Yes. There are over 1,500 known species of scorpion across the world, of which about 20 live in Texas. Only only of these species is commonly found in East Texas, the striped bark scorpion, and it does live in Houston.
The striped bark scorpion is a medium-sized scorpion, usually around 2 1/2 inches in length. These scorpions are pale yellow color with two broad, darker-colored bands crossing the back and a dark triangular patch near the head.
Despite the image of scorpions as desert animals, striped bark scorpions prefer cool, moist environments. The striped bark scorpion's behavior is primarily motivated by a need to conserve the water in its body. Warm sunlight will evaporate their body water and kill them quickly. Because of this, they are almost exclusively nocturnal. They will tend to stay in cracks, crevices, and dark places, particularly where this is moisture to be found.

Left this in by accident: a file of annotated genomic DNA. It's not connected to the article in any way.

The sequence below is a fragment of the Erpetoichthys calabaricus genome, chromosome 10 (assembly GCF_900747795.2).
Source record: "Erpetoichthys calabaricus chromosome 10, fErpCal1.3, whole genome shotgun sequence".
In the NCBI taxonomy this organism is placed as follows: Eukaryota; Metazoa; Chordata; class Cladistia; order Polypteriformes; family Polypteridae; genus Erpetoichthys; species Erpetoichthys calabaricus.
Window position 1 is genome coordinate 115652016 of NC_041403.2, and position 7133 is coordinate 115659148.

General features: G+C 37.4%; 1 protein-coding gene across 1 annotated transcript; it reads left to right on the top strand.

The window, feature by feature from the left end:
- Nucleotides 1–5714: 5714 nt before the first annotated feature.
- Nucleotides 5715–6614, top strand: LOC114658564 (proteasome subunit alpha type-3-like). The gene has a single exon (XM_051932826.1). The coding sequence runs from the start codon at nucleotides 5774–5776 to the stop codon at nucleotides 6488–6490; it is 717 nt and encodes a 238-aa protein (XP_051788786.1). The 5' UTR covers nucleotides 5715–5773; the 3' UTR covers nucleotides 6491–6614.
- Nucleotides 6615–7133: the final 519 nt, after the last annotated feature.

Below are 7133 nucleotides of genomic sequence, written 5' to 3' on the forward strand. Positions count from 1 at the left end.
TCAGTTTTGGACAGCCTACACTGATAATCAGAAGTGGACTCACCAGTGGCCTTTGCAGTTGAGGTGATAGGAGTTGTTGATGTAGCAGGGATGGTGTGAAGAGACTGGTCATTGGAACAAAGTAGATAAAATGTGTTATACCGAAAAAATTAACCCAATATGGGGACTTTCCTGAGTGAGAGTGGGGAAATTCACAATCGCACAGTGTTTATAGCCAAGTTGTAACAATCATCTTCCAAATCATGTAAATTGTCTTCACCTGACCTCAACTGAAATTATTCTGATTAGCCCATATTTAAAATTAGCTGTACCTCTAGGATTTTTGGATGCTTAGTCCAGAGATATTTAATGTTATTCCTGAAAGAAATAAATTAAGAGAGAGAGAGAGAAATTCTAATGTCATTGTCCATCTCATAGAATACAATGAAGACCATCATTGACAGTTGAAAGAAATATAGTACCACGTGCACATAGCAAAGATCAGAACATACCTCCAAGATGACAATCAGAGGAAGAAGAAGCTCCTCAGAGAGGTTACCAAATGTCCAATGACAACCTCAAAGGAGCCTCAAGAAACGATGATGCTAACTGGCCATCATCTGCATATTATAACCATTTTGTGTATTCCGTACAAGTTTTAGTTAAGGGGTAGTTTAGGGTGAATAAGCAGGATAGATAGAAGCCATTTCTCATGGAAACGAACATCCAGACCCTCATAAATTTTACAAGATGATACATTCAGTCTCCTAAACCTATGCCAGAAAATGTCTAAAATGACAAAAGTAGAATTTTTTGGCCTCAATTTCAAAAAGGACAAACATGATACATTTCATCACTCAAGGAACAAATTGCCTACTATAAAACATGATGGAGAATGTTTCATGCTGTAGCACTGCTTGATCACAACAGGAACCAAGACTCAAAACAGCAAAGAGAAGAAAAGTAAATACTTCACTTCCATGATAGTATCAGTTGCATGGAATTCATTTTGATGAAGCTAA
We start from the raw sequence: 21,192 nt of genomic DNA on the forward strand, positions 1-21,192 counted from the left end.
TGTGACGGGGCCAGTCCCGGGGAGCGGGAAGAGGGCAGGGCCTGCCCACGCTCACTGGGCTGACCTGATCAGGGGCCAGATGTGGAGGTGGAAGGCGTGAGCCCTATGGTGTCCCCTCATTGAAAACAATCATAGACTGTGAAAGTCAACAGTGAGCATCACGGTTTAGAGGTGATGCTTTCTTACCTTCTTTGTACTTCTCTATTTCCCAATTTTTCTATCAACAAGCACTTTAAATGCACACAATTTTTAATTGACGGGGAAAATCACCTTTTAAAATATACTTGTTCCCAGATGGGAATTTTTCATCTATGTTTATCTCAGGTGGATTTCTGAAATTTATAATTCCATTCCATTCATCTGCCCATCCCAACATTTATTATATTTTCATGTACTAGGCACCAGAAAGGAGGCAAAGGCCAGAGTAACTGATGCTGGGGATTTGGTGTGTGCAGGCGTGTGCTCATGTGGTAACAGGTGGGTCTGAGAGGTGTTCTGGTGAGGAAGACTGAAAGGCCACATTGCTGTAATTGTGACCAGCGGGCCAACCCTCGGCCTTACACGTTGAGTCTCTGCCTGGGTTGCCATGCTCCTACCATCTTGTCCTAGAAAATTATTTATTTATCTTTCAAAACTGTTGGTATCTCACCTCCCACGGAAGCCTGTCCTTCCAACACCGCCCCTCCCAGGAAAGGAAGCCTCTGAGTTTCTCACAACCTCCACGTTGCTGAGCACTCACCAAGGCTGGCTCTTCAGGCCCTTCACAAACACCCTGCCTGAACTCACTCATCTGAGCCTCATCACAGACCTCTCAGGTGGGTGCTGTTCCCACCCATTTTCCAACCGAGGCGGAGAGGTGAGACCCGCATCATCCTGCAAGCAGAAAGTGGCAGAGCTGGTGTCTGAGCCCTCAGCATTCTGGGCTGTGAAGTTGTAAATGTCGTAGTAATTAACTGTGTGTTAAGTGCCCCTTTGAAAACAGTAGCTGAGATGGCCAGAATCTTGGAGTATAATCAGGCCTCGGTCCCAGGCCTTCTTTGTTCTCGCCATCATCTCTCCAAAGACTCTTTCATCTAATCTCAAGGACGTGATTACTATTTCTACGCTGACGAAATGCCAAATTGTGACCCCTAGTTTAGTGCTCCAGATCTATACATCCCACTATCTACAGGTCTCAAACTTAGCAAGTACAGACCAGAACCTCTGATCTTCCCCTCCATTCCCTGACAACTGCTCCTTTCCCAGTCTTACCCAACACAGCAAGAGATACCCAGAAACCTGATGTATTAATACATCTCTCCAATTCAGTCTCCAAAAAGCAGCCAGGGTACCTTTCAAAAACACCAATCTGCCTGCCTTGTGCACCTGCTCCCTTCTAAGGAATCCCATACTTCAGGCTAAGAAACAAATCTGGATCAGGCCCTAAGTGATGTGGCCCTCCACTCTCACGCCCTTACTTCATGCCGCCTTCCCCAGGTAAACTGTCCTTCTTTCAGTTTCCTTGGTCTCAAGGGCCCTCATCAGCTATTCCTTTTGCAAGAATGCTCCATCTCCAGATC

Scorpions are not insects, they're arthropods, so they're kind of like dangerous land lobsters. But because they are not insects, many treatments designed to work on insects will be ineffective against scorpions. Because of the danger of scorpion bites, getting professional pest control if you see scorpions in your home is usually a good idea.